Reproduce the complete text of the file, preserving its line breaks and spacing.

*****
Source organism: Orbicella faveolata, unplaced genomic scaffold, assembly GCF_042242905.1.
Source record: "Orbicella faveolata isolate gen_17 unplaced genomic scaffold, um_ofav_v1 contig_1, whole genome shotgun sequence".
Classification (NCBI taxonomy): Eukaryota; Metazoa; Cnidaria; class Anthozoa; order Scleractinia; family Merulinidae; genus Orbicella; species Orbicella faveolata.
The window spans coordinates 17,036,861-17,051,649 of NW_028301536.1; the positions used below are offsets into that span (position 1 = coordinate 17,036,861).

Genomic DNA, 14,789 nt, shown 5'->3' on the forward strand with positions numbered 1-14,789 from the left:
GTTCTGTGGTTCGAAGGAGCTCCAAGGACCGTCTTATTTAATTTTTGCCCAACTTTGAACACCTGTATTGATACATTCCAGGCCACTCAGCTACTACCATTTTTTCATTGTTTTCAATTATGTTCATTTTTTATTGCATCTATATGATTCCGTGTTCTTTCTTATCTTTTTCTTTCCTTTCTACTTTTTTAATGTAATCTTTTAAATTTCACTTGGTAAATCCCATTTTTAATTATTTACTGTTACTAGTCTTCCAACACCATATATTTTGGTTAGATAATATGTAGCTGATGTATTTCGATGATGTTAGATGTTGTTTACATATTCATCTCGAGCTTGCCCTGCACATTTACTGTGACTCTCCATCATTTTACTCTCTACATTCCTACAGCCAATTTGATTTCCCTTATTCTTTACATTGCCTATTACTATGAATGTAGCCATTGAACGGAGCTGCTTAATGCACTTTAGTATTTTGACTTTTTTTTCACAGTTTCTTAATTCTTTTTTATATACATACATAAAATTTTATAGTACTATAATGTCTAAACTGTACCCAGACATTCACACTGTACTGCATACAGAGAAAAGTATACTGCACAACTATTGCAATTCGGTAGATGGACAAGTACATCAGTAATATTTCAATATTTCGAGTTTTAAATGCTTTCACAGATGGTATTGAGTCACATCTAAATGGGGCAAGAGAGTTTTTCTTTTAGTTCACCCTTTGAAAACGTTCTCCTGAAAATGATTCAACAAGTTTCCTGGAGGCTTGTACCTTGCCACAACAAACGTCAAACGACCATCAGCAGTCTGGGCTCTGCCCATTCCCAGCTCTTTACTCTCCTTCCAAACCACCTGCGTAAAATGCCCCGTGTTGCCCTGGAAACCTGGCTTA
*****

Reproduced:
Source organism: Orbicella faveolata, unplaced genomic scaffold, assembly GCF_042242905.1.
Source record: "Orbicella faveolata isolate gen_17 unplaced genomic scaffold, um_ofav_v1 contig_1, whole genome shotgun sequence".
Classification (NCBI taxonomy): Eukaryota; Metazoa; Cnidaria; class Anthozoa; order Scleractinia; family Merulinidae; genus Orbicella; species Orbicella faveolata.
The window spans coordinates 17,036,861-17,051,649 of NW_028301536.1; the positions used below are offsets into that span (position 1 = coordinate 17,036,861).

Genomic DNA, 14,789 nt, shown 5'->3' on the forward strand with positions numbered 1-14,789 from the left:
GTTCTGTGGTTCGAAGGAGCTCCAAGGACCGTCTTATTTAATTTTTGCCCAACTTTGAACACCTGTATTGATACATTCCAGGCCACTCAGCTACTACCATTTTTTCATTGTTTTCAATTATGTTCATTTTTTATTGCATCTATATGATTCCGTGTTCTTTCTTATCTTTTTCTTTCCTTTCTACTTTTTTAATGTAATCTTTTAAATTTCACTTGGTAAATCCCATTTTTAATTATTTACTGTTACTAGTCTTCCAACACCATATATTTTGGTTAGATAATATGTAGCTGATGTATTTCGATGATGTTAGATGTTGTTTACATATTCATCTCGAGCTTGCCCTGCACATTTACTGTGACTCTCCATCATTTTACTCTCTACATTCCTACAGCCAATTTGATTTCCCTTATTCTTTACATTGCCTATTACTATGAATGTAGCCATTGAACGGAGCTGCTTAATGCACTTTAGTATTTTGACTTTTTTTTCACAGTTTCTTAATTCTTTTTTATATACATACATAAAATTTTATAGTACTATAATGTCTAAACTGTACCCAGACATTCACACTGTACTGCATACAGAGAAAAGTATACTGCACAACTATTGCAATTCGGTAGATGGACAAGTACATCAGTAATATTTCAATATTTCGAGTTTTAAATGCTTTCACAGATGGTATTGAGTCACATCTAAATGGGGCAAGAGAGTTTTTCTTTTAGTTCACCCTTTGAAAACGTTCTCCTGAAAATGATTCAACAAGTTTCCTGGAGGCTTGTACCTTGCCACAACAAACGTCAAACGACCATCAGCAGTCTGGGCTCTGCCCATTCCCAGCTCTTTACTCTCCTTCCAAACCACCTGCGTAAAATGCCCCGTGTTGCCCTGGAAACCTGGCTTA